France Telecom Jabbers on IM
In practical terms, the certification means France Telecom’s server, which is based on the open-source IM protocols developed by the Jabber Software Foundation, can communicate with mobile handsets that are IMPS-compatible. This is significant, because it shows how competing IM standards -- in this case, Jabber's Extensible Messaging and Presence Protocol (XMPP) and the OMA's IMPS -- can talk to each other for the benefit of end users.
It is significant for another reason too. At the moment, Microsoft Corp. (Nasdaq: MSFT) and AOL Time Warner Inc. (NYSE: AOL) have a stranglehold on the worldwide IM market because of their dominance of desktop instant messaging. France Telecom's development supports two non-proprietary IM solutions that can be adopted by mobile device manufacturers and operators as IM moves onto the world's wireless devices (see Is IMP an Instant Money Plan?). And it just so happens that France Telecom SA (NYSE: FTE) is the parent company of Orange SA (Paris: OGE), which, naturally, will deploy the server. Orange France's IM services are expected to be launched before the end of 2003.
Jean-Paul Gallaire, an IM program manager at France Telecom R&D, says the company bolted on the IMPS front-end in order to serve the widest possible range of subscribers: “We want IM to be really mass market, and didn’t want to risk not supporting IMPS, [even though] no operator has really been pushing for it so far."
But while such a move gives operators more scope to work around the dominant, proprietary IM solutions, running services across multiple platforms means that only the simplest, most common features can be supported across the board, while more advanced, platform-specific functions will not be.
So why is supporting IMPS so important for France Telecom's R&D team? OMA IMPS was previously known as the Wireless Village, a forum that was set up by LM Ericsson (Nasdaq: ERICY), Motorola Inc. (NYSE: MOT), and Nokia Corp. (NYSE: NOK) to create wireless-specific IM standards.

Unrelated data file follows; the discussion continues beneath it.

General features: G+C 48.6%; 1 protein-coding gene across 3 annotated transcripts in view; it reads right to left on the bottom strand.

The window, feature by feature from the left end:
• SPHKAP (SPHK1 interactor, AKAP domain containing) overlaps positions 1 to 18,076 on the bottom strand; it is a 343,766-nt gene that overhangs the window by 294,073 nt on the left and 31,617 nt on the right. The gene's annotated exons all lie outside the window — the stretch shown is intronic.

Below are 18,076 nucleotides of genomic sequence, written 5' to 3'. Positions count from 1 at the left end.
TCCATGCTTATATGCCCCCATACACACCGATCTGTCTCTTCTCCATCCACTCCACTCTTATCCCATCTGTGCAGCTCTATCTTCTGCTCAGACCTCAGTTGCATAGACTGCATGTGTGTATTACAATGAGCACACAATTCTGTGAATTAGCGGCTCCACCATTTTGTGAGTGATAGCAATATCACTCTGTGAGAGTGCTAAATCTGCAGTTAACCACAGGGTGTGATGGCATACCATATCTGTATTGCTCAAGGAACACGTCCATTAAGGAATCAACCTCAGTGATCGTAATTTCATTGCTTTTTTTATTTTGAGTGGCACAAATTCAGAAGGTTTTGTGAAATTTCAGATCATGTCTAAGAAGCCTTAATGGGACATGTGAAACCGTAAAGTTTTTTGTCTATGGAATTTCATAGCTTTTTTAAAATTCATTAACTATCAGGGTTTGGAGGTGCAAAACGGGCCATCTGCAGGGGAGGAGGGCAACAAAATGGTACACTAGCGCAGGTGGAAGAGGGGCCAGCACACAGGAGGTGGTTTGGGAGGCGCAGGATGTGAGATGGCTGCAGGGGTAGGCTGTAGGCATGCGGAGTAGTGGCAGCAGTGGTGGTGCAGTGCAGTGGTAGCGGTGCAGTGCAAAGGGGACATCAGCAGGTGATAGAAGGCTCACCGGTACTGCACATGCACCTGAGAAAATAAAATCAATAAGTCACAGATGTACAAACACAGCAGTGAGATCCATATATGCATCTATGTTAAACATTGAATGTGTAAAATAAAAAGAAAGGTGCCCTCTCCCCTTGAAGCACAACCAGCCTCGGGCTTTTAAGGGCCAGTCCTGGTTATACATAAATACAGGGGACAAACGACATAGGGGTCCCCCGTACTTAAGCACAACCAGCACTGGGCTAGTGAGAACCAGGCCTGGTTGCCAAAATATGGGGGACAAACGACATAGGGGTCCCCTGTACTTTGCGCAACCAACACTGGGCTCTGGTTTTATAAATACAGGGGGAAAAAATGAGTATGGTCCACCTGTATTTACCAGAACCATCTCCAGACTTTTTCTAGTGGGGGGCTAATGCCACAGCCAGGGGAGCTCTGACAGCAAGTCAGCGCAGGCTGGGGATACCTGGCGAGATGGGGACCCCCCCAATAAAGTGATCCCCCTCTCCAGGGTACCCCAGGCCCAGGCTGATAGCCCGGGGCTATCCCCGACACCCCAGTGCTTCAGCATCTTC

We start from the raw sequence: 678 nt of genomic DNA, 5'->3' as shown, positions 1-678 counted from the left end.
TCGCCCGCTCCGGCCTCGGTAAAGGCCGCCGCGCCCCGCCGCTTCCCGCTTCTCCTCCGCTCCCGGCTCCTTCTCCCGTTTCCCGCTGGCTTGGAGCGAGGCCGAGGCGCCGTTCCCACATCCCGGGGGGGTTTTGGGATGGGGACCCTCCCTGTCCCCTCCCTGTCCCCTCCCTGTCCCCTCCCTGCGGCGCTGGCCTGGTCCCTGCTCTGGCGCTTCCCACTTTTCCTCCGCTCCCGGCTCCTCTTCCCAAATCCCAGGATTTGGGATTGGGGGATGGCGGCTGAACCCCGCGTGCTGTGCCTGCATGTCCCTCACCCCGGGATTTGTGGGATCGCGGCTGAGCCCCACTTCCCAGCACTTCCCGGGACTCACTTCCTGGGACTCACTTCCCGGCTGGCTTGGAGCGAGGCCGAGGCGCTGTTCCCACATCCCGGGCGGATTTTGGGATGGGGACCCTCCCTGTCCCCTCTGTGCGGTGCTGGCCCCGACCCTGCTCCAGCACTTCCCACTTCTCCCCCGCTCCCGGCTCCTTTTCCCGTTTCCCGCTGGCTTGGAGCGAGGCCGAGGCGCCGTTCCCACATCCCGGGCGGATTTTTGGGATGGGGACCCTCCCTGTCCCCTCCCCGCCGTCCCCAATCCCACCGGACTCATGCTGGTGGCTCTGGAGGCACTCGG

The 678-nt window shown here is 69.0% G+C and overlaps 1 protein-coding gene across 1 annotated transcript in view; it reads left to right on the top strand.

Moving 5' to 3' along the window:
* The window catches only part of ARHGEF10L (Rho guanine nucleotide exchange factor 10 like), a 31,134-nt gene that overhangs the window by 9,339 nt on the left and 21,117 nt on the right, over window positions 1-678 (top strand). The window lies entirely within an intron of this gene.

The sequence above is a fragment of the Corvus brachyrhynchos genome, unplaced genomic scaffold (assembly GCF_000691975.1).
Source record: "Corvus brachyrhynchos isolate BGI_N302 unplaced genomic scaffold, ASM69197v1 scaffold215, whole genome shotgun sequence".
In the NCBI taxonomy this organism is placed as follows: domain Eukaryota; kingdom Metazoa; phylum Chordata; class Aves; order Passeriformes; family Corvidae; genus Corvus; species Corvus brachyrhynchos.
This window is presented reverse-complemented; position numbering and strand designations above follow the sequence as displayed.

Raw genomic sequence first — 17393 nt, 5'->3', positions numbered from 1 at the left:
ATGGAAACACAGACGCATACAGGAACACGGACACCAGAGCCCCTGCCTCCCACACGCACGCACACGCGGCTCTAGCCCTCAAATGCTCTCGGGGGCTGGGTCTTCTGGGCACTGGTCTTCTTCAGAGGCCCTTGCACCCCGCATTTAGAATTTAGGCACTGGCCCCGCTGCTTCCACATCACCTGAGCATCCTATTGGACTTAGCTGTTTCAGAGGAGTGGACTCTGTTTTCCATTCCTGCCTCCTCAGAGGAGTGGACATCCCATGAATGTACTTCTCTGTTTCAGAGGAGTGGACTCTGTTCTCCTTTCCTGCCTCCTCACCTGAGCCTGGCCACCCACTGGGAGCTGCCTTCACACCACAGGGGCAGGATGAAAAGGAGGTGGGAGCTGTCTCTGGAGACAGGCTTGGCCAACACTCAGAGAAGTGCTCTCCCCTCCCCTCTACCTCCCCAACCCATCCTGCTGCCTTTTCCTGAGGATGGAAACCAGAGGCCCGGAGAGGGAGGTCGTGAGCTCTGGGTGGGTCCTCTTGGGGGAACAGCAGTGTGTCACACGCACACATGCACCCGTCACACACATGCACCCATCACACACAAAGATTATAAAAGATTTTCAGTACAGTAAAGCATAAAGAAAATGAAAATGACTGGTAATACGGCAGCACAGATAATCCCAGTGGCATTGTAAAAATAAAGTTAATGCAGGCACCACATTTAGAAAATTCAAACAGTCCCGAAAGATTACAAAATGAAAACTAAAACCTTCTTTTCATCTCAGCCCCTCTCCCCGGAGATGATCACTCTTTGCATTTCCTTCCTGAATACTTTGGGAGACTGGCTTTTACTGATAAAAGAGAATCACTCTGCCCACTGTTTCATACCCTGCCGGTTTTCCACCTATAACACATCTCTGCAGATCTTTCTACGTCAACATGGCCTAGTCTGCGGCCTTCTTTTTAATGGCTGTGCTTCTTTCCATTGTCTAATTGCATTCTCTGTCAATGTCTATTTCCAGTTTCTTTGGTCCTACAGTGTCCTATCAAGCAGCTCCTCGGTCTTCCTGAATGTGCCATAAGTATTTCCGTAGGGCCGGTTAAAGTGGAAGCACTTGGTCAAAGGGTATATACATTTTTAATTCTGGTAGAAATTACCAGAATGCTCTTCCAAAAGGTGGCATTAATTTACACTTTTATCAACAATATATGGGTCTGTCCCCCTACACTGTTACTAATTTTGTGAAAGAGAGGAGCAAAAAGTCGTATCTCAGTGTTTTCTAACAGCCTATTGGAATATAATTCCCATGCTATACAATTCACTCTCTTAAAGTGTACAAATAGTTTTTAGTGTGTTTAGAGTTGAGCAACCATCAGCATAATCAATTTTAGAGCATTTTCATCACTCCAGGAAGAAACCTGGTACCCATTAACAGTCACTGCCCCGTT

Despite this strong backing, there is still no consensus about which standard best suits the wireless community. Vendor marketing, such as Ericsson's interoperability push, would have us believe that IMPS is set to rule the world. However, research undertaken for the latest Wireless Oracle report, "Instant Revenue: Deploying Wireless Instant Messaging and Presence Platforms," suggest this may not be the case. Several players in the wireless IM market have suggested that a number of mobile operators are considering developing services based around Jabber’s XMPP. [Ed note: Maybe they're just Star Wars fans.]
France Telecom’s preference for the XMPP protocol stems from its investment in Jabber Inc., a venture set up to commercialize open-source XMPP protocols, and a major sponsor of the Jabber Software Foundation. The subsequent adoption of XMPP by Orange, the clear number one mobile operator in France, will put pressure on the country's other two wireless carriers, Bouygues Telecom and SFR, to also go with the Jabber standard. "It makes sense for all French operators to consider XMPP,” says Gallaire.
Even if XMPP is adopted nationwide in France, having the IMPS front end will still be important for IM compatibility with lower-end phones that are running embedded IMPS clients, says Gallaire. He adds that France Telecom's decision to add IMPS functionality in its server also sends a message to the major handset vendors, saying “we are prepared to work with you, but we have to work together.”
— Gabriel Brown, Research Analyst, Unstrung
The latest Wireless Oracle report, “Instant Revenues: Deploying Instant Messaging and Presence Platforms” addresses the almighty scrap between the various IM standards groups in greater depth and is available for just $400 by clicking here: http://www.wireless-oracle.com/subscribe.asp. A 12-month subscription at the special offer price of just $899 affords full access to the archives.
Editor’s note: Neither Light Reading nor Unstrung is affiliated with Oracle Corporation